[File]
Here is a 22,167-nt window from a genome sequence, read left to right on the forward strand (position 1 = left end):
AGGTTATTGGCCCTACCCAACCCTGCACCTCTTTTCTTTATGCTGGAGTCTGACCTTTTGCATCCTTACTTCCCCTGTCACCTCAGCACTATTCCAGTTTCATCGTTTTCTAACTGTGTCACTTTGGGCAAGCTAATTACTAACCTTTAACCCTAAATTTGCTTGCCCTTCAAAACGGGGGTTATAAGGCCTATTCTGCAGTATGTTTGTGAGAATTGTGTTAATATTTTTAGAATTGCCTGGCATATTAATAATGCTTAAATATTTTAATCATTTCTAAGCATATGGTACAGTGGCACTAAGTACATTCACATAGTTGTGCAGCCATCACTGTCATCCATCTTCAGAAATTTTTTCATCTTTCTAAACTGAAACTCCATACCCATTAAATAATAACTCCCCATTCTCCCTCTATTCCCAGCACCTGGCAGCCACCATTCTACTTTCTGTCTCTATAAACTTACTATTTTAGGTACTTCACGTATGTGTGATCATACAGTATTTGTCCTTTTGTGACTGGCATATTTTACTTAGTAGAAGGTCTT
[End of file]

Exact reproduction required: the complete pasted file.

Here is a 22,167-nt window from a genome sequence, read left to right on the forward strand (position 1 = left end):
AGGTTATTGGCCCTACCCAACCCTGCACCTCTTTTCTTTATGCTGGAGTCTGACCTTTTGCATCCTTACTTCCCCTGTCACCTCAGCACTATTCCAGTTTCATCGTTTTCTAACTGTGTCACTTTGGGCAAGCTAATTACTAACCTTTAACCCTAAATTTGCTTGCCCTTCAAAACGGGGGTTATAAGGCCTATTCTGCAGTATGTTTGTGAGAATTGTGTTAATATTTTTAGAATTGCCTGGCATATTAATAATGCTTAAATATTTTAATCATTTCTAAGCATATGGTACAGTGGCACTAAGTACATTCACATAGTTGTGCAGCCATCACTGTCATCCATCTTCAGAAATTTTTTCATCTTTCTAAACTGAAACTCCATACCCATTAAATAATAACTCCCCATTCTCCCTCTATTCCCAGCACCTGGCAGCCACCATTCTACTTTCTGTCTCTATAAACTTACTATTTTAGGTACTTCACGTATGTGTGATCATACAGTATTTGTCCTTTTGTGACTGGCATATTTTACTTAGTAGAAGGTCTT